Healthy Wagashi「和菓子」or traditional Japanese candy are a must-eat if you’re in Japan. These sweets are completely different to western style desserts and sweets. Western style desserts are built around ingredients such as wheat flour, dairy and eggs. Whereas healthy wagashi are very low in fat, mostly gluten and dairy free, making them a great option for vegetarians, vegans or those on a gluten free diet. Healthy wagashi has a subtle sweetness and draws on the natural flavors of its ingredients.
1. The flavors of traditional Japanese candy
Some prominently featured flavors of healthy wagashi include:
- matcha 「抹茶」
- red bean jam (azuki)/(anko)「小豆色」「あんこ」
- white bean jam (shiro-an)「白あん」
- glutinous rice flour (mochi)「もち」
- Japanese sweet potatoes (satsuma-imo)「さつま芋」
- roasted soybean flour (kinako)「きな子」
- Japanese Mugwort (yomogi)「よもぎ」
2. Are the ingredients healthy?
Traditional Japanese candy is a healthy way to indulge your sweet tooth as they tend to be less processed. A lot of healthy wagashi contains a variety of superfoods. Matcha is a known superfood as it contains a plethora of health benefits from antioxidants, vitamins and minerals. Furthermore, the red and white bean jam based sweets are high in protein. Azuki beans are nutritionally rich as they not only contain protein but complex carbohydrates, fiber and a whole host of minerals. Azuki beans are high in B vitamins which provide many health benefits. Vitamin B1 assists in the break down of carbohydrates, which works well with the rice flour contained in a lot of traditional Japanese sweets like daifuku and mochi. Vitamin B2, niacin, calcium, phosphorus and iron also lower blood pressure and provide relief from fatigue and muscle pain. Aside from the bean filled treats, many other components of healthy wagashi are plant based. Japanese sweet potatoes or satsuma-imo「さつま芋」are highly satiating, very low in fat, a good source of fiber, and vitamin C. The skin of Japanese sweet potatoes also contain anthocyanin – which give it the characteristic bright purple hue. Hyaluronic acid in Japanese sweet potatoes have also been said to have anti-aging properties.
3. How to enjoy wagashi
Many, if not all of these sweets are designed to accompany matcha or other forms of Japanese tea. They often feature in Japanese tea ceremonies, and change to match the seasons. In traditional tea ceremonies, healthy wagashi is usually bite sized and served on a special piece of paper called kaishi「懐紙」that guests usually bring with them, tucked away within their kimono. The traditional Japanese candy is eaten at the beginning of the tea ceremony before drinking freshly prepared matcha. Rather than unceremoniously putting the entire thing in your mouth, wagashi is eaten delicately and in small bites, so to savor the unique flavor.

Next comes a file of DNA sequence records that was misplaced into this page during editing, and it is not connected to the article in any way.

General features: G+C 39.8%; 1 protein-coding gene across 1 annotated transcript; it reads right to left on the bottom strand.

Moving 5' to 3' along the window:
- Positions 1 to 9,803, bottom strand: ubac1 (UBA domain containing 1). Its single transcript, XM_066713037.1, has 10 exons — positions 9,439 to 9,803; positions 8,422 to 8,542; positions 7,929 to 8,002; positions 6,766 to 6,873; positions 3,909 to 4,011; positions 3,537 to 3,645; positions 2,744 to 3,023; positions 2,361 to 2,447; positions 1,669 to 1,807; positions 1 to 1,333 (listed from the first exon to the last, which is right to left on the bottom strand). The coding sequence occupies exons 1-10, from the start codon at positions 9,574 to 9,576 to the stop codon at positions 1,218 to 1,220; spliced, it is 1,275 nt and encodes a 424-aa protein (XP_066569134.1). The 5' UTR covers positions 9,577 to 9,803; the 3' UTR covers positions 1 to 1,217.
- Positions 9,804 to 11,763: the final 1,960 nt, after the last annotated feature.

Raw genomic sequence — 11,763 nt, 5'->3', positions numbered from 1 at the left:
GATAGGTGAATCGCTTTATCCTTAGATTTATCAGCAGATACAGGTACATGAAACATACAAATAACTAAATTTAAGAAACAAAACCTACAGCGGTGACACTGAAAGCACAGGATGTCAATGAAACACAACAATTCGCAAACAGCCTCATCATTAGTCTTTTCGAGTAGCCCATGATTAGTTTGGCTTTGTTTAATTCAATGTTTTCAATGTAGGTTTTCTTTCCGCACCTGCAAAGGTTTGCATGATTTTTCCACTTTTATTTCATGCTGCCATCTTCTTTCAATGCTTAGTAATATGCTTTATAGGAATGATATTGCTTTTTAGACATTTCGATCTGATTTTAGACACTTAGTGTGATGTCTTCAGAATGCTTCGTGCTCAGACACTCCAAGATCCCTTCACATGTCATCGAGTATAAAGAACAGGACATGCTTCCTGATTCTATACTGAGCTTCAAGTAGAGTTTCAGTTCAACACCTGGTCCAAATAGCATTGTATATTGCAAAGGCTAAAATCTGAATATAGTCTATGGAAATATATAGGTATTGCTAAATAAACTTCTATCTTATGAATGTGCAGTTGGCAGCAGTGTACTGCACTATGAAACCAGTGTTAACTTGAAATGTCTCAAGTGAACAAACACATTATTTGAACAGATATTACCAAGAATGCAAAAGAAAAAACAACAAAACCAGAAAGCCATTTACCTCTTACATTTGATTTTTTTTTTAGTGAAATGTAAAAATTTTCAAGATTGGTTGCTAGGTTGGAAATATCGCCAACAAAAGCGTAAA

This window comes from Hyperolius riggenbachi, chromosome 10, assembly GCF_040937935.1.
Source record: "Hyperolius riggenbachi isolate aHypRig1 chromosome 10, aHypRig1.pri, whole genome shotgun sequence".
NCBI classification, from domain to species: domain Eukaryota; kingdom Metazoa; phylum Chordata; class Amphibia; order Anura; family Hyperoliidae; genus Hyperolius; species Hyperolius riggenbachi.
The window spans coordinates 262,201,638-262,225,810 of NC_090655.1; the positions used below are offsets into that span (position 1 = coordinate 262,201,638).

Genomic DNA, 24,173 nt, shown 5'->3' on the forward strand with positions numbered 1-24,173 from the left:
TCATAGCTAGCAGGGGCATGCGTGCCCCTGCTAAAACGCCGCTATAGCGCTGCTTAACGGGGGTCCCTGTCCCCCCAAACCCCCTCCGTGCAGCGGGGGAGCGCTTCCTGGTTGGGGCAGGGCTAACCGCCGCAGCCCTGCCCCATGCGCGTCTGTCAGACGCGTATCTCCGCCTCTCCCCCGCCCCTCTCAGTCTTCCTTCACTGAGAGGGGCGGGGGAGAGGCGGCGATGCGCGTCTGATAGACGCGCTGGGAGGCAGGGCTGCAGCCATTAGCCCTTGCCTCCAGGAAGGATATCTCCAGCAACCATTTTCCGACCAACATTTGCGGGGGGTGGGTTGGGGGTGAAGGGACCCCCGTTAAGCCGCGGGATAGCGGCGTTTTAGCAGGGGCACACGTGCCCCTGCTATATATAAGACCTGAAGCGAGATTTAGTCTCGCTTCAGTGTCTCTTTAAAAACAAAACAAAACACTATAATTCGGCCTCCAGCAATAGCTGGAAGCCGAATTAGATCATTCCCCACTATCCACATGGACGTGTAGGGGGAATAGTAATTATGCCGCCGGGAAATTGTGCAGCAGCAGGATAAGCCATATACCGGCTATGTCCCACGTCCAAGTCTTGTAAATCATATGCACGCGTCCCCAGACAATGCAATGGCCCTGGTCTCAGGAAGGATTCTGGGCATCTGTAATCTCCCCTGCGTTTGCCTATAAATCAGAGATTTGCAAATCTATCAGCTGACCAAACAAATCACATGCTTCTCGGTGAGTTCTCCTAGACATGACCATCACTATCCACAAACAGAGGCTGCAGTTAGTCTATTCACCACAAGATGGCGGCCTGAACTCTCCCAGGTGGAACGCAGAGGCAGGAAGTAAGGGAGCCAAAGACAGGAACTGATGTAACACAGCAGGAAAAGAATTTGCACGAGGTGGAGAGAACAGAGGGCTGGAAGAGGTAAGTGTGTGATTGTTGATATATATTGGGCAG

There are many different kinds of healthy wagashi, the most popular being:
4. How to make traditional Japanese candy
Although wagashi preparation doesn’t usually involve baking like traditional western desserts, they can be quite finicky and time consuming to make and prepare.
Making mochi, daifuku or other traditional Japanese candy from scratch involves many steps:
- Slow cook the beans with sugar and water
- Mix sweet rice flour with sugar and water to form a dough
- Cook the dough
- Roll out the dough
- Let the dough cool in the refrigerator
- Cut out mochi wrappers
- Cover the bean jam in a mochi wrapper
- Dust with potato starch.
As you can see, there are many stages involved in making your own daifuku at home. Moreover, most wagashi needs to be consumed very quickly after it has been made due to the fresh nature of the ingredients. To combat the short shelf life, many store bought brands of wagashi may be loaded with additives, 449 of which are currently allowed in food produced in Japan. Some of these additives enhance flavor or color, act as a preservative or aid the texture. However, these artificial additives are not necessary in the production of delicious and healthy food.
It is possible to find traditional Japanese sweets at your local convenience store, grocery store or specialty Japanese sweet shop but you can’t be sure that these products are completely natural and additive-free. They may contain preservatives and a whole host of additives. HealthyTOKYO’s shop is full of natural and additive-free products, one range being traditional Japanese sweets that taste just like my obachan used to make. Treat yourself to this guilt-free indulgence the next time you have a hankering for dessert! You can also find organic matcha on HealthyTOKYO, plus accessories like a 「茶筅」Chasen and tea bowl so why not have a healthy, traditional Japanese tea ceremony at home!